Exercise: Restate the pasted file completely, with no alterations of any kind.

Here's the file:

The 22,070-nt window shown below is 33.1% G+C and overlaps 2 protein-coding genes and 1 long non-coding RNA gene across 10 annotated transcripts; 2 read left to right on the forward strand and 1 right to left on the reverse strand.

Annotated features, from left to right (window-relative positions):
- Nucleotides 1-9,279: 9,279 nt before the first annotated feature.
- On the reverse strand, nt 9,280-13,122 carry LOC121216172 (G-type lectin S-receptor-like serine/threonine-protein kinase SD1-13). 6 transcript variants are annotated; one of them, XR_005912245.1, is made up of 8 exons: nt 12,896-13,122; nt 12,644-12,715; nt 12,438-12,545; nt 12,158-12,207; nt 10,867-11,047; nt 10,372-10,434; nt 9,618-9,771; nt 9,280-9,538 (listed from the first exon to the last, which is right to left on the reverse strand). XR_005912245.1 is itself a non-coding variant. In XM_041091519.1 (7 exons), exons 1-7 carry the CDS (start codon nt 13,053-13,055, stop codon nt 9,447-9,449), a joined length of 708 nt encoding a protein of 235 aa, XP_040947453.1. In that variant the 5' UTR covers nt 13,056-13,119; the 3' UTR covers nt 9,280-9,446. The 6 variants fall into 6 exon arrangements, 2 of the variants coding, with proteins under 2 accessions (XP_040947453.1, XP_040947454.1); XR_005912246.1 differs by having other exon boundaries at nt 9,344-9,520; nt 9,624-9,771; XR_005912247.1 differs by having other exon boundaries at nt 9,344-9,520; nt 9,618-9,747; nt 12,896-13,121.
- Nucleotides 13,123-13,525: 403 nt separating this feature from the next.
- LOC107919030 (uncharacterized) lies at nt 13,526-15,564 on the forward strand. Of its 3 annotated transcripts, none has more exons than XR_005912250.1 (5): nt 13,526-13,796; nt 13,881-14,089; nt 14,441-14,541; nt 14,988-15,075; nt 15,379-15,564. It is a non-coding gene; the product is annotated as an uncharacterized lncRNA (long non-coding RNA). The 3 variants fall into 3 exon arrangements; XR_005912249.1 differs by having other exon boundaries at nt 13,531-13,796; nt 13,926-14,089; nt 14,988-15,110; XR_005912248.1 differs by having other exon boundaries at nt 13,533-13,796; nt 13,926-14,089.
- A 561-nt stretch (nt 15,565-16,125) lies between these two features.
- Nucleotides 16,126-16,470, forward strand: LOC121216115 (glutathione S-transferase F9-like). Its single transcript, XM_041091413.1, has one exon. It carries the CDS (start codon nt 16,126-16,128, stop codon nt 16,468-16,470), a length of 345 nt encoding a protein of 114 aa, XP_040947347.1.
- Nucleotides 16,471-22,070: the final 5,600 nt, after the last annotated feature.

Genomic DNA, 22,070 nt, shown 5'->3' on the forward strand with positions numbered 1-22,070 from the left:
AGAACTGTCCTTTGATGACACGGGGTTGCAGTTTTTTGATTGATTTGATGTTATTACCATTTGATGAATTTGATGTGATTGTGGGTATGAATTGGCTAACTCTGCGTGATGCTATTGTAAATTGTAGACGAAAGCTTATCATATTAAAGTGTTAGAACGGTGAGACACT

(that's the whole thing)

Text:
The 22,070-nt window shown below is 33.1% G+C and overlaps 2 protein-coding genes and 1 long non-coding RNA gene across 10 annotated transcripts; 2 read left to right on the forward strand and 1 right to left on the reverse strand.

Annotated features, from left to right (window-relative positions):
- Nucleotides 1-9,279: 9,279 nt before the first annotated feature.
- On the reverse strand, nt 9,280-13,122 carry LOC121216172 (G-type lectin S-receptor-like serine/threonine-protein kinase SD1-13). 6 transcript variants are annotated; one of them, XR_005912245.1, is made up of 8 exons: nt 12,896-13,122; nt 12,644-12,715; nt 12,438-12,545; nt 12,158-12,207; nt 10,867-11,047; nt 10,372-10,434; nt 9,618-9,771; nt 9,280-9,538 (listed from the first exon to the last, which is right to left on the reverse strand). XR_005912245.1 is itself a non-coding variant. In XM_041091519.1 (7 exons), exons 1-7 carry the CDS (start codon nt 13,053-13,055, stop codon nt 9,447-9,449), a joined length of 708 nt encoding a protein of 235 aa, XP_040947453.1. In that variant the 5' UTR covers nt 13,056-13,119; the 3' UTR covers nt 9,280-9,446. The 6 variants fall into 6 exon arrangements, 2 of the variants coding, with proteins under 2 accessions (XP_040947453.1, XP_040947454.1); XR_005912246.1 differs by having other exon boundaries at nt 9,344-9,520; nt 9,624-9,771; XR_005912247.1 differs by having other exon boundaries at nt 9,344-9,520; nt 9,618-9,747; nt 12,896-13,121.
- Nucleotides 13,123-13,525: 403 nt separating this feature from the next.
- LOC107919030 (uncharacterized) lies at nt 13,526-15,564 on the forward strand. Of its 3 annotated transcripts, none has more exons than XR_005912250.1 (5): nt 13,526-13,796; nt 13,881-14,089; nt 14,441-14,541; nt 14,988-15,075; nt 15,379-15,564. It is a non-coding gene; the product is annotated as an uncharacterized lncRNA (long non-coding RNA). The 3 variants fall into 3 exon arrangements; XR_005912249.1 differs by having other exon boundaries at nt 13,531-13,796; nt 13,926-14,089; nt 14,988-15,110; XR_005912248.1 differs by having other exon boundaries at nt 13,533-13,796; nt 13,926-14,089.
- A 561-nt stretch (nt 15,565-16,125) lies between these two features.
- Nucleotides 16,126-16,470, forward strand: LOC121216115 (glutathione S-transferase F9-like). Its single transcript, XM_041091413.1, has one exon. It carries the CDS (start codon nt 16,126-16,128, stop codon nt 16,468-16,470), a length of 345 nt encoding a protein of 114 aa, XP_040947347.1.
- Nucleotides 16,471-22,070: the final 5,600 nt, after the last annotated feature.

Genomic DNA, 22,070 nt, shown 5'->3' on the forward strand with positions numbered 1-22,070 from the left:
AGAACTGTCCTTTGATGACACGGGGTTGCAGTTTTTTGATTGATTTGATGTTATTACCATTTGATGAATTTGATGTGATTGTGGGTATGAATTGGCTAACTCTGCGTGATGCTATTGTAAATTGTAGACGAAAGCTTATCATATTAAAGTGTTAGAACGGTGAGACACT